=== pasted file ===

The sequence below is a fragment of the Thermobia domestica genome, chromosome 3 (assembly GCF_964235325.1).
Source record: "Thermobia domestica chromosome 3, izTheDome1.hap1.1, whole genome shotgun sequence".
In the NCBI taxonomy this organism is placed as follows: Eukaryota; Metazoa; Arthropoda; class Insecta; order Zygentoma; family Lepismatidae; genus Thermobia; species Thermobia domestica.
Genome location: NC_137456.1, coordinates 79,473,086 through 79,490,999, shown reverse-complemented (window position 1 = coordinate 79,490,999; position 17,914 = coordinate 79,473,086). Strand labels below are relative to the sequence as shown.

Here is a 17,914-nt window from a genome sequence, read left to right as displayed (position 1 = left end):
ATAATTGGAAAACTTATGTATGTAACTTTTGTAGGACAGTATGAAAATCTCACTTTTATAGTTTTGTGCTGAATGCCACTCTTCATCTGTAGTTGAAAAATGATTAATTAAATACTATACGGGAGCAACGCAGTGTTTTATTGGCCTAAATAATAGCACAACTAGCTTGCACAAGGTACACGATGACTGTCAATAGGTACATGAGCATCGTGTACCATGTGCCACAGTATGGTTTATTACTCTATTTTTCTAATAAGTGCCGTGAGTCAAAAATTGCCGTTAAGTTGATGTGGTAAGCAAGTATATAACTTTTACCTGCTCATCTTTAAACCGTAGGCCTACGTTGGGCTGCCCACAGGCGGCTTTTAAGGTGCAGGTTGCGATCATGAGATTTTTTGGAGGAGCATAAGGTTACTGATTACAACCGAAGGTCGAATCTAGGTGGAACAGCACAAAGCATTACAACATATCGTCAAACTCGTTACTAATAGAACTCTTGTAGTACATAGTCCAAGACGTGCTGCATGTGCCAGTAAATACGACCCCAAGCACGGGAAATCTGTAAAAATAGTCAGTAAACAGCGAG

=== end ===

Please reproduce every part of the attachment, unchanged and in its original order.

The sequence below is a fragment of the Thermobia domestica genome, chromosome 3 (assembly GCF_964235325.1).
Source record: "Thermobia domestica chromosome 3, izTheDome1.hap1.1, whole genome shotgun sequence".
In the NCBI taxonomy this organism is placed as follows: Eukaryota; Metazoa; Arthropoda; class Insecta; order Zygentoma; family Lepismatidae; genus Thermobia; species Thermobia domestica.
Genome location: NC_137456.1, coordinates 79,473,086 through 79,490,999, shown reverse-complemented (window position 1 = coordinate 79,490,999; position 17,914 = coordinate 79,473,086). Strand labels below are relative to the sequence as shown.

Here is a 17,914-nt window from a genome sequence, read left to right as displayed (position 1 = left end):
ATAATTGGAAAACTTATGTATGTAACTTTTGTAGGACAGTATGAAAATCTCACTTTTATAGTTTTGTGCTGAATGCCACTCTTCATCTGTAGTTGAAAAATGATTAATTAAATACTATACGGGAGCAACGCAGTGTTTTATTGGCCTAAATAATAGCACAACTAGCTTGCACAAGGTACACGATGACTGTCAATAGGTACATGAGCATCGTGTACCATGTGCCACAGTATGGTTTATTACTCTATTTTTCTAATAAGTGCCGTGAGTCAAAAATTGCCGTTAAGTTGATGTGGTAAGCAAGTATATAACTTTTACCTGCTCATCTTTAAACCGTAGGCCTACGTTGGGCTGCCCACAGGCGGCTTTTAAGGTGCAGGTTGCGATCATGAGATTTTTTGGAGGAGCATAAGGTTACTGATTACAACCGAAGGTCGAATCTAGGTGGAACAGCACAAAGCATTACAACATATCGTCAAACTCGTTACTAATAGAACTCTTGTAGTACATAGTCCAAGACGTGCTGCATGTGCCAGTAAATACGACCCCAAGCACGGGAAATCTGTAAAAATAGTCAGTAAACAGCGAG